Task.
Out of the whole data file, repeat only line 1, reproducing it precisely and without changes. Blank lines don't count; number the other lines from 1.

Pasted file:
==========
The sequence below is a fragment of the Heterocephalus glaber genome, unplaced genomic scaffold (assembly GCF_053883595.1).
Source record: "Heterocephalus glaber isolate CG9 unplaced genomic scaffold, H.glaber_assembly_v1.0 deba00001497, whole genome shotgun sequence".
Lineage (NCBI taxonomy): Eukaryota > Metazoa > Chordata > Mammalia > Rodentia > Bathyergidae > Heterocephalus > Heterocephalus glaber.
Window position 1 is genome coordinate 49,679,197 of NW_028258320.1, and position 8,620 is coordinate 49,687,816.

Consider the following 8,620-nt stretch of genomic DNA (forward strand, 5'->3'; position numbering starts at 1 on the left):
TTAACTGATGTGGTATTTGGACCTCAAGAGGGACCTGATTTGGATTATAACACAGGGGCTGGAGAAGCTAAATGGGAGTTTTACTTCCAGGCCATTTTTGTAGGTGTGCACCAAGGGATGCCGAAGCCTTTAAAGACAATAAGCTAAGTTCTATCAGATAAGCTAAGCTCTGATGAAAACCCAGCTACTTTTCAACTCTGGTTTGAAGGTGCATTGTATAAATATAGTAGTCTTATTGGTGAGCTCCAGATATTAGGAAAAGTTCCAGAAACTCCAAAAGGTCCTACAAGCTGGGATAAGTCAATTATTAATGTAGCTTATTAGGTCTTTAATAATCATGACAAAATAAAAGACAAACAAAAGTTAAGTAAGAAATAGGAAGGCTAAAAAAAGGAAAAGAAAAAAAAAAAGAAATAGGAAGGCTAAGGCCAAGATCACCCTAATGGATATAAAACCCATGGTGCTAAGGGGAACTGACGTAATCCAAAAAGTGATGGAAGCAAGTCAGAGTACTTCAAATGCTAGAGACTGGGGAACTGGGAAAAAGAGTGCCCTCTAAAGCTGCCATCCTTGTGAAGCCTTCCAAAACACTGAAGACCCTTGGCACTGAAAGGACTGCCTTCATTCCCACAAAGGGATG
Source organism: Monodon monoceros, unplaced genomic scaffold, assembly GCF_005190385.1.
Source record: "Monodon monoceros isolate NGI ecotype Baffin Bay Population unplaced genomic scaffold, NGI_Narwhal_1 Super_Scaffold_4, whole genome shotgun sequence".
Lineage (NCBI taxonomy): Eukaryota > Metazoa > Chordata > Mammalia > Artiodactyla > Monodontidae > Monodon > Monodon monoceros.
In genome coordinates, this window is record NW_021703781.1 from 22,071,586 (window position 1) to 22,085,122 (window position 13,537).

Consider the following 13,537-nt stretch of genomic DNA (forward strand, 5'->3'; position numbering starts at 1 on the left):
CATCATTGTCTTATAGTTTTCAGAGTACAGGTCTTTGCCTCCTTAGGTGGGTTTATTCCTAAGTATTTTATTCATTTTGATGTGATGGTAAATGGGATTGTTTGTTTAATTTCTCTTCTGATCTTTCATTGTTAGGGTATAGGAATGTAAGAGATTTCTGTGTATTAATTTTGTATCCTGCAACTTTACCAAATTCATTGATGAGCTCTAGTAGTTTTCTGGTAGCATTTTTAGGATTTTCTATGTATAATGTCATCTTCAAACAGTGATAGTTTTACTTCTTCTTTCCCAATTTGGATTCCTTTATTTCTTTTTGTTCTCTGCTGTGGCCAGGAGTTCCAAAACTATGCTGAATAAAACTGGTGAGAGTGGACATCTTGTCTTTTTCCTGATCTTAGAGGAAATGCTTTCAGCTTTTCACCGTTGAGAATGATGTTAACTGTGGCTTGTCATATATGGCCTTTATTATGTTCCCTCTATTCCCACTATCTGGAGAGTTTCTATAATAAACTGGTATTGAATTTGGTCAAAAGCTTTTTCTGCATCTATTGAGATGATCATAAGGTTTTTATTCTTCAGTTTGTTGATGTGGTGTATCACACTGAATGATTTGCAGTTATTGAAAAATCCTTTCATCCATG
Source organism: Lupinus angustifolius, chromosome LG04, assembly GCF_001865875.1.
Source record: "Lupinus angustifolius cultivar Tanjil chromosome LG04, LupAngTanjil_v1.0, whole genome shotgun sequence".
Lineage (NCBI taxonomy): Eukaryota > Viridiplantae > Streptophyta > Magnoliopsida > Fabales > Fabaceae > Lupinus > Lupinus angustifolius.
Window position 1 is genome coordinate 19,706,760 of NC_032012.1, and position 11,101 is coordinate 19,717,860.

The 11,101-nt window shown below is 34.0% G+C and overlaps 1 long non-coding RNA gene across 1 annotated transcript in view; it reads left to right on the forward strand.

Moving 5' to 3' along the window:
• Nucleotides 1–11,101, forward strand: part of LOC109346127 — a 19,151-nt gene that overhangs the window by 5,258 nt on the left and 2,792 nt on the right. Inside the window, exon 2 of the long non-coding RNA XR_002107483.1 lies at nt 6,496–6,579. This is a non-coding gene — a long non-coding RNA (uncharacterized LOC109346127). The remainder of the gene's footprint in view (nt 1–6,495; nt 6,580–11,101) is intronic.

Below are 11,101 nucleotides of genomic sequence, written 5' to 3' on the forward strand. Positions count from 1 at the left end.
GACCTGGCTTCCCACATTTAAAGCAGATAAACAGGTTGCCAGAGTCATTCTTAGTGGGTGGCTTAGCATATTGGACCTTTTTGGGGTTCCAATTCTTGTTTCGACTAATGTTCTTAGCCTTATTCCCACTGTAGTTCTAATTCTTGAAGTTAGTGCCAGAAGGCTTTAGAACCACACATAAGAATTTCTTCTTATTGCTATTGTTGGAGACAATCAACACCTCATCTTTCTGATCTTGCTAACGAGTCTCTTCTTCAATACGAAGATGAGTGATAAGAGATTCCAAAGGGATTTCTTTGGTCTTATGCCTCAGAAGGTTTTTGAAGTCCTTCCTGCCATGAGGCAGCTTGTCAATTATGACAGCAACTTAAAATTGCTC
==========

The sequence below is a fragment of the Heterocephalus glaber genome, unplaced genomic scaffold (assembly GCF_053883595.1).